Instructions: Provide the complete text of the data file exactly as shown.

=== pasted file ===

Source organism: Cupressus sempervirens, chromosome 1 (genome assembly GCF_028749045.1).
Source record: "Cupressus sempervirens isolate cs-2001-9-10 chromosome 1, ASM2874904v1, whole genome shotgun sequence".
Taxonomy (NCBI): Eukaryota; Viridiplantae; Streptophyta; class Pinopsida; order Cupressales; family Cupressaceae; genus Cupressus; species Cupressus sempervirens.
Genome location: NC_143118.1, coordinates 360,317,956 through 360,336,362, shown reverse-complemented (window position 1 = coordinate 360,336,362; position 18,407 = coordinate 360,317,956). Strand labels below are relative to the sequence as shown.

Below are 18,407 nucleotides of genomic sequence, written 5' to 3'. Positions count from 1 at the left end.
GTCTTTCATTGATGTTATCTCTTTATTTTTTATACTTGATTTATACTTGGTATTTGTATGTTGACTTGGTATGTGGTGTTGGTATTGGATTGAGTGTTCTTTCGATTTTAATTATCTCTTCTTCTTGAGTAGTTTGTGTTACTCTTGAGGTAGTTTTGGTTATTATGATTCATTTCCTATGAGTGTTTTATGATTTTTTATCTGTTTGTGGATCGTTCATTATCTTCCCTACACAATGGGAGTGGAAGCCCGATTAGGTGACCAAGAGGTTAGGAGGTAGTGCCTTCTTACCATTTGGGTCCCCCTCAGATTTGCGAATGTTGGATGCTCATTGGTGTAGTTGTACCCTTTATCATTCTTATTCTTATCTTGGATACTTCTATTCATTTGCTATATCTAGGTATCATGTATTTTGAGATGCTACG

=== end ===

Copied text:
Source organism: Cupressus sempervirens, chromosome 1 (genome assembly GCF_028749045.1).
Source record: "Cupressus sempervirens isolate cs-2001-9-10 chromosome 1, ASM2874904v1, whole genome shotgun sequence".
Taxonomy (NCBI): Eukaryota; Viridiplantae; Streptophyta; class Pinopsida; order Cupressales; family Cupressaceae; genus Cupressus; species Cupressus sempervirens.
Genome location: NC_143118.1, coordinates 360,317,956 through 360,336,362, shown reverse-complemented (window position 1 = coordinate 360,336,362; position 18,407 = coordinate 360,317,956). Strand labels below are relative to the sequence as shown.

Below are 18,407 nucleotides of genomic sequence, written 5' to 3'. Positions count from 1 at the left end.
GTCTTTCATTGATGTTATCTCTTTATTTTTTATACTTGATTTATACTTGGTATTTGTATGTTGACTTGGTATGTGGTGTTGGTATTGGATTGAGTGTTCTTTCGATTTTAATTATCTCTTCTTCTTGAGTAGTTTGTGTTACTCTTGAGGTAGTTTTGGTTATTATGATTCATTTCCTATGAGTGTTTTATGATTTTTTATCTGTTTGTGGATCGTTCATTATCTTCCCTACACAATGGGAGTGGAAGCCCGATTAGGTGACCAAGAGGTTAGGAGGTAGTGCCTTCTTACCATTTGGGTCCCCCTCAGATTTGCGAATGTTGGATGCTCATTGGTGTAGTTGTACCCTTTATCATTCTTATTCTTATCTTGGATACTTCTATTCATTTGCTATATCTAGGTATCATGTATTTTGAGATGCTACG